I wonder how this sits with the purists who expect a documentary work to be, as nearly as possible, simply a conduit or window to what happened.
Historically, when an abundance of public information is conjoined with democratized ideas about the flow of information, something like blogging usually results.
That’s from Blogging in the Early Republic by W. Caleb McDaniel in Common-Place vol. 5, no. 4; July 2005
In Human Life: Illustrated in My Individual Experience as a Child, a Youth, and a Man(1845), one of his published writings in which diary entries were frequently excerpted, Wright confessed that “writing a journal does me good. I can let off my indignation at the wrongs I see and hear. I am far happier when I write a little every day. I take more note too, of passing events, and see more of what is going on around me. I live less in the past and future, and more in the present, when I journalize . . . It saves me from many dark hours to write down what I see and hear and feel daily. My soul would turn in upon and consume itself, if I did not thus let it out into my journal.”
Wright died in 1870, already a relatively forgotten reformer. Yet—and I speak from my own experience in 2005—his reflections on writing are eerily evocative of what it is like to blog. Wright shared several traits with the prototypical blogger—his eccentric range of interests, his resolution “to write down what I see and hear and feel daily,” his use of journals to “let off” rants of “indignation,” his utopian conviction that writing might change the world, and (not least) his practice of spending the “greater part of the day writing in his room.” Was Wright a blogger? Are not his journals the fossilized originals of a species?
… Are blogs really just another turn of history’s wheel? Yes and no. Bloggers do have some historical antecedents in the eighteenth and nineteenth century. But the usual suspects in the examples above—Paine, Luther, Orwell—are in various ways misleading. Treating these highly influential writers as analogues for bloggers serves a particular understanding of blogging as primarily political. Moreover, it perpetuates a picture of the blogosphere that is skewed toward elite and highly visible blogs. The better analogues for bloggers may not be towering literary figures like Paine, but more forgotten writers like Wright. The arrow for blogging should be left pointing backwards, as Rosen suggests, but where it points is another question.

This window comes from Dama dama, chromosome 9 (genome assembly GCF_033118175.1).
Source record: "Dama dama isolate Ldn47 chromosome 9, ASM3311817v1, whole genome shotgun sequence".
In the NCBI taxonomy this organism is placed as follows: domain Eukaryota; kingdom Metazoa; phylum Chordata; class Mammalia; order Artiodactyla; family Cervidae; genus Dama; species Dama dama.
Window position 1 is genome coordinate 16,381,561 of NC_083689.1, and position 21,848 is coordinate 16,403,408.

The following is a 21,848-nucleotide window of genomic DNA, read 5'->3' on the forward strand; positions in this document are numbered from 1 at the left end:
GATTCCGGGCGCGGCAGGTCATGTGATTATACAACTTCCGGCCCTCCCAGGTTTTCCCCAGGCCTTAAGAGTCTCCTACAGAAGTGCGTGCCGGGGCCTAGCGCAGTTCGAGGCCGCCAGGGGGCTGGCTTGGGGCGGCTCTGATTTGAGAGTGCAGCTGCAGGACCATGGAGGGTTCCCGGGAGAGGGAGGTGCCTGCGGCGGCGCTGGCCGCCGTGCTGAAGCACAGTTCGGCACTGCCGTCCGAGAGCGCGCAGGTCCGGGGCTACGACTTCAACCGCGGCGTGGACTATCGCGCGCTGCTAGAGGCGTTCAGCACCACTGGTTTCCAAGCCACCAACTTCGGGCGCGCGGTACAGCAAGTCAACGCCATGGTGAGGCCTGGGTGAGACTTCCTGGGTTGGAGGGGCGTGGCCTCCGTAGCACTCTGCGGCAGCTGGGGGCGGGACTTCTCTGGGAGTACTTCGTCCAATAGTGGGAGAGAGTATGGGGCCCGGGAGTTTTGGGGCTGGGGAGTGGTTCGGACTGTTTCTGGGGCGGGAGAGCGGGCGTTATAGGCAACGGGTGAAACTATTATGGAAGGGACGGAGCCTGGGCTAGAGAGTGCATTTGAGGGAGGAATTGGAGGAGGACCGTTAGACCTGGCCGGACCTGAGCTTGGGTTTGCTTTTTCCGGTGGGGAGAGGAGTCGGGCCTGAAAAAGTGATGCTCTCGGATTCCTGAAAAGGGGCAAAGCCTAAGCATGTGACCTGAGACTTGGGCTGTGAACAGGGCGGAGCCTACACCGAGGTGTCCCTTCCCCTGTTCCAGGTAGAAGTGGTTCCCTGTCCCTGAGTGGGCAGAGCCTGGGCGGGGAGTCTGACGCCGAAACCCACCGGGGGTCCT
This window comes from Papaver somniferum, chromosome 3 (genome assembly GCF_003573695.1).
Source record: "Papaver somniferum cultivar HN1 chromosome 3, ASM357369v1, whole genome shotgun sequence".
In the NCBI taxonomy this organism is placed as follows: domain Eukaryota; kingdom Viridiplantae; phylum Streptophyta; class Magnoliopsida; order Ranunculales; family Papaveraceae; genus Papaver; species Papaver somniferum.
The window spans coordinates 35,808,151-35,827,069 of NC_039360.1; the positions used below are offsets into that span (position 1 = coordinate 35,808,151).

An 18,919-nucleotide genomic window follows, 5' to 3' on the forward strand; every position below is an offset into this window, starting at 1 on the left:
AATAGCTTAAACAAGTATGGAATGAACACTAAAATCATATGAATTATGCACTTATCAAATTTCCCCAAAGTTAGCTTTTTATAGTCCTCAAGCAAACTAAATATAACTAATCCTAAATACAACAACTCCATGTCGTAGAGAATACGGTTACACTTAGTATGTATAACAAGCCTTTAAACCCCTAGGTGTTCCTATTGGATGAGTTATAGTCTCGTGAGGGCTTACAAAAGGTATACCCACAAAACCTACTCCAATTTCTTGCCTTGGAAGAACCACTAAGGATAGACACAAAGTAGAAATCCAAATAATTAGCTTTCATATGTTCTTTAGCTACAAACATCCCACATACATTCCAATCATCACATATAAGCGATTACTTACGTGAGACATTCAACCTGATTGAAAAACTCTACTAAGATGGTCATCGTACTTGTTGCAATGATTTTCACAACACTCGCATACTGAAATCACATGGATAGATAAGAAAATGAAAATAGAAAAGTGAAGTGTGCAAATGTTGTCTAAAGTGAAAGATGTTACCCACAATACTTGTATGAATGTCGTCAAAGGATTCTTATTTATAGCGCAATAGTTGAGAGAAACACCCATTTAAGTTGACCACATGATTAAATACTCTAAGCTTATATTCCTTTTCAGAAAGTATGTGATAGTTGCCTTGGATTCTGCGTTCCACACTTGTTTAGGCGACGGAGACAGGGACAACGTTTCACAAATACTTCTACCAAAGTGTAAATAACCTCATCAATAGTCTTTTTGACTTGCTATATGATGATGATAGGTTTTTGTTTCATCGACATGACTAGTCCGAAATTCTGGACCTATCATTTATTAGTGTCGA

… Indeed, blogging demonstrates the persistence of a key truth in the history of reading, an insight as obvious to Tocqueville as it should be to most bloggers today. The insight is that readers, in a culture of abundant reading material, regularly seek out other readers, either by becoming writers themselves or by sharing their records of reading with others. That process, of course, requires cultural conditions that value democratic rather than deferential ideals of authority. But to explain how new habits of reading and writing develop, those cultural conditions matter as much—perhaps more—than economic or technological innovations. As Tocqueville knew, the explosion of newspapers in America was not just a result of their cheapness or their means of production, any more than the explosion of blogging is just a result of the fact that free and user-friendly software like Blogger is available. Perhaps, instead, blogging is the literate person’s new outlet for an old need. In Wright’s words, it is the need “to see more of what is going on around me.” And in print cultures where there is more to see, it takes reading, writing, and association in order to see more.
More on the same subject from Lurking in the Blogosphere of the 1840s by Meredith L McGill in Common-Place vol. 7, no. 2; January 2007
The furious growth of the blogosphere, despite the difficulty of making a living from the practice, should also remind us of the rich range of motivations for writing that go beyond immediate financial reward. Following William Charvat, historians and critics have generally taken the professionalization of authorship to be the inevitable outcome of the nineteenth-century development of a mass-market for print. They have assumed that economic self-sufficiency was the engine that drove both authors and their publishers. But what if, in a time of media expansion, the certainty of economic reward is a minor consideration next to the thrill of participation in a new medium? What if writers (then and now) are motivated by the possibility of constituting an audience by virtue of addressing one or by the power of a more democratically distributed medium to confer new value on ordinary lives?… Perhaps writers and readers are drawn to blogs—and were drawn to the popular print forms of the 1840s—because they offer a sense of belonging to a public, a self-organizing group of strangers without discernable boundaries, which can loosen the bonds of race, gender, status, class, age, or geographic locale.